I associate growth with overcoming fear. If you’re not afraid of what you’re doing, or at the very least a little bit anxious and nervous, then you’re probably not pushing yourself hard enough. However, you should definitely push the limit, without ever crossing it. I’ve known too many highly skilled people that have died because they went too far, and that’s where the danger lies. But, you should always push towards your limit in order to expand it. The times in my life where I’ve felt the most comfortable are also the times that I’ve felt the least amount of direction and growth development. On top of that, I’ve found that the more afraid I am to do something, the greater the reward has been in accomplishing it.
Did you ever have a make-or-break moment where you had to risk it all?
What I do is extremely dangerous, and in reality, the mountains don’t care who you are. If they want to kill you, they’ll kill you. I’d say that every moment you decide to take on a new mountain, you have to be willing to accept a certain level of risk. That risk level may increase over time, but it’s only because you’re continuing to broaden your comfort zone.
How have you been helped along your journey?
Throughout my life I’ve been surrounded by people who are supportive of me. I think the best way to become a master of your craft is to find a mentor that possesses two distinct qualities. Those qualities are recognition of success without jealousy and superior knowledge than what you possess. Find someone that wants you to succeed, believes that you can, and knows how to get you there. In high school it was my wrestling coach, Mike Bressler. Mike was a 2 time state champion wrestler and a fantastic collegiate wrestler, but you’d never know it because he never talked about it. He only cared about the kids he coached because he understood that success was for the kids, and not for himself. My Junior year was a year that was a turning point for me. I wasn’t doing very well at the beginning of the season, and Mike called me into his office. Without any sort of introduction he said, “You’re going to workout with me every morning before school at 4:30am.” And when Mike said something like that, you knew it wasn’t a request. So, I did just that. Every morning before school I would wake up and go workout with my coach, head to school and then go to wrestling practice. In the end, I finished my wrestling career as a state champion. He never gloated and was never demeaning. I knew he only cared about my success, and he knew exactly what it would take to get there.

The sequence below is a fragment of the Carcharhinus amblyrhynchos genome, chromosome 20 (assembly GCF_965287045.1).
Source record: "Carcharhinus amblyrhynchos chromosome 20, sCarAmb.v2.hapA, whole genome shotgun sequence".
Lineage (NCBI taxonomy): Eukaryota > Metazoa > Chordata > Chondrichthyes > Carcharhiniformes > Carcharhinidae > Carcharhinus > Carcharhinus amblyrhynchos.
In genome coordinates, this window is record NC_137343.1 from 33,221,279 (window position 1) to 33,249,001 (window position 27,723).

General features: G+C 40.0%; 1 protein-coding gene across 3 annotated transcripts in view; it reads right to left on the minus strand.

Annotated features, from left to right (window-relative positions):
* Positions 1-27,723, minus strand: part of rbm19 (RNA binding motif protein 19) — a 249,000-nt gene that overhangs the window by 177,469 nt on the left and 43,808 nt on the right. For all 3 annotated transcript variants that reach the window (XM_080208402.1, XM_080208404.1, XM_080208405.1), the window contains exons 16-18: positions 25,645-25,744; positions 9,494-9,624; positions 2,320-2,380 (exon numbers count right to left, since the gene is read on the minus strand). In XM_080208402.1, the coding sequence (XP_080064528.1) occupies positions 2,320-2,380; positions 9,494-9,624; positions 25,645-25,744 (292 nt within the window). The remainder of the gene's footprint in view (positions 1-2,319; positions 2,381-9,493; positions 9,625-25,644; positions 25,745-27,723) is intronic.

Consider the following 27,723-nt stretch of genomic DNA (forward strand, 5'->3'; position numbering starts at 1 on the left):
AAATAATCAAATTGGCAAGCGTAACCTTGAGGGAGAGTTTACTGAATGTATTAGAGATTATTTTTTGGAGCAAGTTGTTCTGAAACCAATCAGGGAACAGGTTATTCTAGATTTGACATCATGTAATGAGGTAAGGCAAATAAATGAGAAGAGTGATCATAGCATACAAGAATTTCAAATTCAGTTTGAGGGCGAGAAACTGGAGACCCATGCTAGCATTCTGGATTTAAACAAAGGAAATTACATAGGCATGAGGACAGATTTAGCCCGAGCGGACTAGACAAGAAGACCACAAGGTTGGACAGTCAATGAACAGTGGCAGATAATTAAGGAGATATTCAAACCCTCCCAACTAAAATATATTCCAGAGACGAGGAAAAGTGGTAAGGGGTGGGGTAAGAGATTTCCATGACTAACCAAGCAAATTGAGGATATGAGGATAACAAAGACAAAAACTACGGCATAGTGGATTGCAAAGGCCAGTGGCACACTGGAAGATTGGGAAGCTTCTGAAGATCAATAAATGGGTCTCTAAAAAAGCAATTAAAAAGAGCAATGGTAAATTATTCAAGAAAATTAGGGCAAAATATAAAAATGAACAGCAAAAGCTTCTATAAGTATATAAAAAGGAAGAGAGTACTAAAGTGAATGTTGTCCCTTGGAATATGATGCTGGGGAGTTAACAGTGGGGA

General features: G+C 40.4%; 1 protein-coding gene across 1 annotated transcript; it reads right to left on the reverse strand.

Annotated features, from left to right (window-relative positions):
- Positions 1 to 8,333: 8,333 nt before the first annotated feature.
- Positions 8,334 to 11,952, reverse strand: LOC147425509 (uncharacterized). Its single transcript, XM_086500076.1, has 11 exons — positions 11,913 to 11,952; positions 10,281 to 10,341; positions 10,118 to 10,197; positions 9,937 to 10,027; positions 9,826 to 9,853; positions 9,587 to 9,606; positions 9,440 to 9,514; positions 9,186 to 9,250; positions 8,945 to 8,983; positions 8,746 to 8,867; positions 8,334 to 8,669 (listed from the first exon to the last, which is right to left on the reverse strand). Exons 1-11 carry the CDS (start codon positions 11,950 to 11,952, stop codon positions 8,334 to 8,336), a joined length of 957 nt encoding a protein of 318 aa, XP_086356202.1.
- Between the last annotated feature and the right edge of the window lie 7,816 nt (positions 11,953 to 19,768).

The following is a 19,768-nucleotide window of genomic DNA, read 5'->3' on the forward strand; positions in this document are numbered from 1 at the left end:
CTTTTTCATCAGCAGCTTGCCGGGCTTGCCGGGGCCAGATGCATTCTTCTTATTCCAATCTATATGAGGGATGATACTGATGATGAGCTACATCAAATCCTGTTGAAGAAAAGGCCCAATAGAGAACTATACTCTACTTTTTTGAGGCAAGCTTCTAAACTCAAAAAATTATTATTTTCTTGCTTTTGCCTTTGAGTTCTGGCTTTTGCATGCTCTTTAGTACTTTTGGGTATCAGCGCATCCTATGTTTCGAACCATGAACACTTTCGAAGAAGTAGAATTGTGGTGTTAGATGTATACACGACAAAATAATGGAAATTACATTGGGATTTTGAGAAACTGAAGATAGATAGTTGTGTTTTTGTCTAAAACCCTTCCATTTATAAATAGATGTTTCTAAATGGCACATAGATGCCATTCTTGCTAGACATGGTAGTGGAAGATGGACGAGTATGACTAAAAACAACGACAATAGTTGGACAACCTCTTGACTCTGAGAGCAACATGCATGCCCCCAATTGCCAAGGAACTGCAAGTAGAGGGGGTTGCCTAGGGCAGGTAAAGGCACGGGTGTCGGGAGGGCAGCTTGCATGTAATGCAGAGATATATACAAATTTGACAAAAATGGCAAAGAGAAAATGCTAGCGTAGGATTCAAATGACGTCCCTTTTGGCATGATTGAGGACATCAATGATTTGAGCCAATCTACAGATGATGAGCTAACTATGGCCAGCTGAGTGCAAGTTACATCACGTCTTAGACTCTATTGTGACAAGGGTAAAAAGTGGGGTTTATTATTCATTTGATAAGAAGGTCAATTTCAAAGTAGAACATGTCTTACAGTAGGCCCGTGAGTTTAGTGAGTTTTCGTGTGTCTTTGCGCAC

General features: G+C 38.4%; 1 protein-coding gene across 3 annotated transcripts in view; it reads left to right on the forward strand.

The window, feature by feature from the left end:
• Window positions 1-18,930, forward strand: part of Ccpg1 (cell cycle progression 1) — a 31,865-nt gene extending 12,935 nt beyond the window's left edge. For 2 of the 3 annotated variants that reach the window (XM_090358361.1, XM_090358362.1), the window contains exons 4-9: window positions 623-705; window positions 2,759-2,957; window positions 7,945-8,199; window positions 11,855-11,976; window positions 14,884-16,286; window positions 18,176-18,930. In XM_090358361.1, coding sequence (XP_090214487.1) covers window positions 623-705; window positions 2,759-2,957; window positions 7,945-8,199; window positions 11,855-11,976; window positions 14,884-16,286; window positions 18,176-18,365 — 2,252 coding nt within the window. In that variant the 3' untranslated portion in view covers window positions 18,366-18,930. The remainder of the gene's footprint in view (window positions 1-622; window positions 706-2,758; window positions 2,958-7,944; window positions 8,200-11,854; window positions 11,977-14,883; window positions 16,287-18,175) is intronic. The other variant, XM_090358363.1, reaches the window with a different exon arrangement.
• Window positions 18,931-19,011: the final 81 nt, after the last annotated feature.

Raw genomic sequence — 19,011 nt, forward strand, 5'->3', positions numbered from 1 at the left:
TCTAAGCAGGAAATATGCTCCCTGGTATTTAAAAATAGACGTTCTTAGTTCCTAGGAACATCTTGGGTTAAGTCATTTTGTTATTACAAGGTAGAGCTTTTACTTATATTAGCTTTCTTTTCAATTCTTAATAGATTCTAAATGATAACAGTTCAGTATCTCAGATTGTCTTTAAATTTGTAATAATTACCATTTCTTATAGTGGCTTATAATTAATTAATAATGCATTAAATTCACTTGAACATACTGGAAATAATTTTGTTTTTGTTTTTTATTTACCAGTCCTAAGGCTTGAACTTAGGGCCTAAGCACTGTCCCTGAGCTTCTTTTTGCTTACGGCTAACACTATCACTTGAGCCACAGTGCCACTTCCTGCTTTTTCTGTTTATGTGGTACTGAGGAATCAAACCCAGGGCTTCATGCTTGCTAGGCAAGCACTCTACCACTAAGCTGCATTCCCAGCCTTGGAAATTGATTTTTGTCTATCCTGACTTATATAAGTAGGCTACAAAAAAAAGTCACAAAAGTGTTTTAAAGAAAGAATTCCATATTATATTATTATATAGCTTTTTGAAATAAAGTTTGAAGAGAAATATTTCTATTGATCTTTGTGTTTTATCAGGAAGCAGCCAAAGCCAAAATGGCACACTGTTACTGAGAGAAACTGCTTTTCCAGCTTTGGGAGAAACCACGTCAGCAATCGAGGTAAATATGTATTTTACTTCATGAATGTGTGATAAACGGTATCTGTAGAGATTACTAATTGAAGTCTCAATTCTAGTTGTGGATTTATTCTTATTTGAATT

Walk us through your “self-care” routine. Do you do anything specific to maintain your mental well-being? What about your physical well-being?
With something as difficult as training and climbing I’ve found that I have to balance all of that with easy social hiking or climbing. This has helped me when I go through what I call mountain depression. You see, when you accomplish something life threatening, you’re forced to push aside all other emotions. This can be thrilling and addicting, however, when you come down from the mountain life still continues. In some ways, it feels like a drug, and coming off the high makes it harder to return to reality, forcing you to push the limit more and more. Easy hiking reminds me that we don’t go to the outdoors to conquer them. We go to enjoy them.